Saturday, April 27, 2013

British Blaster: The Enfield No. 2 Mk I

And now for something completely different!

The Enfield No. 2 Mark 1 Revolver. You were expecting Monty Python, perhaps?

I've touched on the Russian, German, and US sidearms of the 40's and 50's, but I've yet to tackle anything from Old Britannia. To borrow a phrase from our friends across the pond, this month's subject is an "interesting bit of kit". The Enfield No. 2 Mk 1 began its life after World War I. The primary British sidearm at that time was the stout Webley Mk VI revolver. Weighing in at roughly two and a half pounds, the Webley was a six shot, single/double action top-break revolver chambered in .455 Webley. The .455 Webley cartridge boasted a .454", 265 grain lead round nose projectile that moved along at a leisurely 650 fps. Yes, it was a heavy, fat, slow-moving beast of a cartridge, but it was quite effective for what it needed to do: put half-inch holes into the Hun enemy, and save the Holy Grail from Nazis.

Dr. Henry Jones, Jr. with a Webley revolver chambered in .455 Webley.

Despite the weight of the Webley, firing that large, heavy bullet meant that the shooter experienced considerable felt recoil. The British believed this to be a detriment to marksmanship training, as trainees would anticipate the recoil and flinch, spoiling the shot. Of course, this simply would not do. Gentlemen shouldn't have to deal with unwieldy, beastly firearms. Nasty loud things, make you late for luncheon and whatnot. The solution: adopt a lighter, daintier, cartridge with less recoil so that it would be easier for gentlemanly officers to shoot whilst extending their pinkies as they sipped on their Earl Grey tea and ate cucumber sandwiches.

As you can see, I'm only slightly exaggerating here. Slightly.

You can probably tell I don't think much of this decision. Instead of devoting the time and energy into training their soldiers to shoot properly, the Brits copped out by adopting a pistol which fired a less effective cartridge. Lest you think I'm being too hard on the British: they weren't the first nation to replace a powerful cartridge with a less powerful one for dubious reasons, and they surely wouldn't be the last to do so, either. At any rate, the powers that be decided that a .38 caliber type cartridge could, in theory, do an adequate amount of damage but with much less recoil than the .455. After "careful" review of the plethora of decent .38 caliber cartridges available at the time, they decided on adopting a new loading of an obsolete American cartridge: the .38 Smith and Wesson.

Left: 38 S&W. Right: 38 S&W Special.

Not to be confused with the more powerful .38 Smith and Wesson Special, the .38 Smith and Wesson was developed in 1877, and had become a popular caliber for law enforcement in the States. The British took the .38 S&W and topped it with an elongated, 200 grain lead bullet. The thinking was that such a heavy bullet would be poorly stabilized, and would have the tendency to tumble (or keyhole) in the wound cavity, thus increasing lethality. Granted, some tests on animals supported this theory, so it wasn't with complete lunacy that the British Empire adopted the  "380-200 Cartridge, Revolver Mk 1" (aka the 38/200). It loped along at 625 fps and generated a measly 180 foot pounds of energy. Do those ballistics remind you of anything? Yes, the British had just adopted a cartridge with similar performance to the infamous 38 Long Colt. Rumor has it that laughter from the Philippines was heard 'round the British Empire that day.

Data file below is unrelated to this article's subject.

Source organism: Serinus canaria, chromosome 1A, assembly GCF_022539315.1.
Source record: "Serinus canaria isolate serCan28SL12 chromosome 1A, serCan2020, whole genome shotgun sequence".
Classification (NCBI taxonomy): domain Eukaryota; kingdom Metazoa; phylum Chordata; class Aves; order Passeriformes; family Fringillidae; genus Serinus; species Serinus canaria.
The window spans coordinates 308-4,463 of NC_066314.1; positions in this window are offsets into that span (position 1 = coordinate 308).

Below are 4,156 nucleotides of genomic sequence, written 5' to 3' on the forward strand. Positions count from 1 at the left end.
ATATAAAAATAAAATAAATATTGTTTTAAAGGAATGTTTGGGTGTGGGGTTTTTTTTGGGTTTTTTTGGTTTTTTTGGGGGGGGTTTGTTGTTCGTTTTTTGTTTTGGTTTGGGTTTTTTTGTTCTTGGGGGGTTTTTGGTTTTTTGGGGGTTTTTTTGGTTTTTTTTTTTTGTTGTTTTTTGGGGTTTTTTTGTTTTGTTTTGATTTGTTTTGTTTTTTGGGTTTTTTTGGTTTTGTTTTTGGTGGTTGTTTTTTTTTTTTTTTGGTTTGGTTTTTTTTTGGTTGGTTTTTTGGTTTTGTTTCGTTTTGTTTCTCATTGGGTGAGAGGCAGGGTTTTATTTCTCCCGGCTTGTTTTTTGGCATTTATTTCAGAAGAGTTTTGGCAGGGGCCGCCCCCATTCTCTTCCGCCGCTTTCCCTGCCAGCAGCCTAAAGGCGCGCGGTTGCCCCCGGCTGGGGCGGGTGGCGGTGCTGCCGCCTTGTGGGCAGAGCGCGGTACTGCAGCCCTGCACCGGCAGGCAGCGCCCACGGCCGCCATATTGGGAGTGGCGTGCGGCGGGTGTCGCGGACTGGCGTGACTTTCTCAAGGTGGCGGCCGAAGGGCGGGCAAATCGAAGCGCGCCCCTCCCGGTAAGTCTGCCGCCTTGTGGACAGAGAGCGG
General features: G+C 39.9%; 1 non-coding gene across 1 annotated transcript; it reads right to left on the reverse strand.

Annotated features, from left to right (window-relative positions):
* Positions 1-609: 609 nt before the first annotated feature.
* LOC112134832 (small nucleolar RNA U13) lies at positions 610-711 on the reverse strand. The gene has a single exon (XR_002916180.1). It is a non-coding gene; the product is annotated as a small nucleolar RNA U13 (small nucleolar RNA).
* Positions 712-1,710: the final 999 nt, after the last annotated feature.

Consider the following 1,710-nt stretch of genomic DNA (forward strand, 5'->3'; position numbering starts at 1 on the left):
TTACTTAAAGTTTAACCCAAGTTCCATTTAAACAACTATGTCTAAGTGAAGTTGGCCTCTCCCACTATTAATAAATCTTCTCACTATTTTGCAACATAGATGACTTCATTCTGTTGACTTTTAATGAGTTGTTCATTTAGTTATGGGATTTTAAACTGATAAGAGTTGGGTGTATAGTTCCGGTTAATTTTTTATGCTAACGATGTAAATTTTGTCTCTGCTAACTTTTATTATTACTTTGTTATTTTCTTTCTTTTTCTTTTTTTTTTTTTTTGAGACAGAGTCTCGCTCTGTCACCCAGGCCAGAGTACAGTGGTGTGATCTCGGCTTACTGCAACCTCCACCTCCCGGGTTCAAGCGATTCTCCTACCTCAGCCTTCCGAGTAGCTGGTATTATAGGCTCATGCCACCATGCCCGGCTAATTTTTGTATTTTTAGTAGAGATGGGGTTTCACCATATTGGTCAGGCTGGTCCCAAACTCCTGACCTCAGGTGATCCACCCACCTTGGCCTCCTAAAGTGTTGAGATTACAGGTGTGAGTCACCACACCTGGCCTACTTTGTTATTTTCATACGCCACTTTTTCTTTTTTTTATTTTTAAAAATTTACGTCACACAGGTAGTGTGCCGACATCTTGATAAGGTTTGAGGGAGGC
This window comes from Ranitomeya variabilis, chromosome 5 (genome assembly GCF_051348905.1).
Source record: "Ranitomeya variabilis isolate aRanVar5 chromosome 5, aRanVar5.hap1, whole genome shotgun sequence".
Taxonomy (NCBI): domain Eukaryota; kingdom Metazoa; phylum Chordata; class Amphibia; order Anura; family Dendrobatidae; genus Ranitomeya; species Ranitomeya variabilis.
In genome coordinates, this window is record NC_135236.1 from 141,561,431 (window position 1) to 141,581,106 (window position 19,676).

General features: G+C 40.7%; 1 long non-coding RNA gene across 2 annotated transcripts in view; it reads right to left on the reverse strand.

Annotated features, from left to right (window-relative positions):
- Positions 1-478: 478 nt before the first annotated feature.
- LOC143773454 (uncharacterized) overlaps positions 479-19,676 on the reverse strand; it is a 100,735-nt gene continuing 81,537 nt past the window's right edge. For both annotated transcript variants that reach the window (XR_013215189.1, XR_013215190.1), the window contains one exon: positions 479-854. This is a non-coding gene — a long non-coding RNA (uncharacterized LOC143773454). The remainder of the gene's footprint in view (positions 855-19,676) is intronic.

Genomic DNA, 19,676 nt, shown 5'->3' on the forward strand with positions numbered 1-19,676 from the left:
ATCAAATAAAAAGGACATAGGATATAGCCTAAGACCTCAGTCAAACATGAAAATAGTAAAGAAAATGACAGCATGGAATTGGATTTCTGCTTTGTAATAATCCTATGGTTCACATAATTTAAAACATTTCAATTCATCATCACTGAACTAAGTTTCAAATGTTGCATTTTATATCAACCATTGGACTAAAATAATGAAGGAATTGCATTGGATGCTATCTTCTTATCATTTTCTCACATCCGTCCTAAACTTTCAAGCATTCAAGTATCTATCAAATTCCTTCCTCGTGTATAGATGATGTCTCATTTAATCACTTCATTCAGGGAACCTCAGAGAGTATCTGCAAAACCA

At any rate, Webley submitted a scaled-down variant of their successful revolver in the new 38/200 cartridge for acceptance, designated the Webley Mk IV. Here's where it gets interesting: in a legendary douche move, the British authorities took Webley's design to the government run Royal Small Arms Factory at Enfield, where lo and behold, they came up with a very similar, but just different enough design of their own. Webley sued (and lost), and in 1931 the Crown officially adopted the new revolver as the Enfield Revolver No. 2, Mk 1.

Ironically, The Webley Mk IV in 38/200 was fielded as a substitute when Enfield couldn't keep up with production. Karma.

As WWII loomed, the No. 2 got some revisions. In 1938, it went from a single/double action design with wooden grips to a double-action only, spurless hammered pistol with a redesigned plastic grip which supposedly gave better control. Why the switch to double action only? Rumor had it that the British Tank Corps complained about the hammer spur on the No. 2 getting caught up on things, so it was removed. The new variation was known as the No. 2 Mk I*. The double action only pull didn't help with accuracy, but as a close quarters, last ditch weapon that didn't really matter much...especially if you were in a tank. The modification also helped speed up production (believed to be the real reason for the change), and most of the existing Mk 1s were converted to the 1* design during and after the war. This was received with unfavorable reviews from the troops, so much so that some unit armorers reportedly reinstalled the single action capability.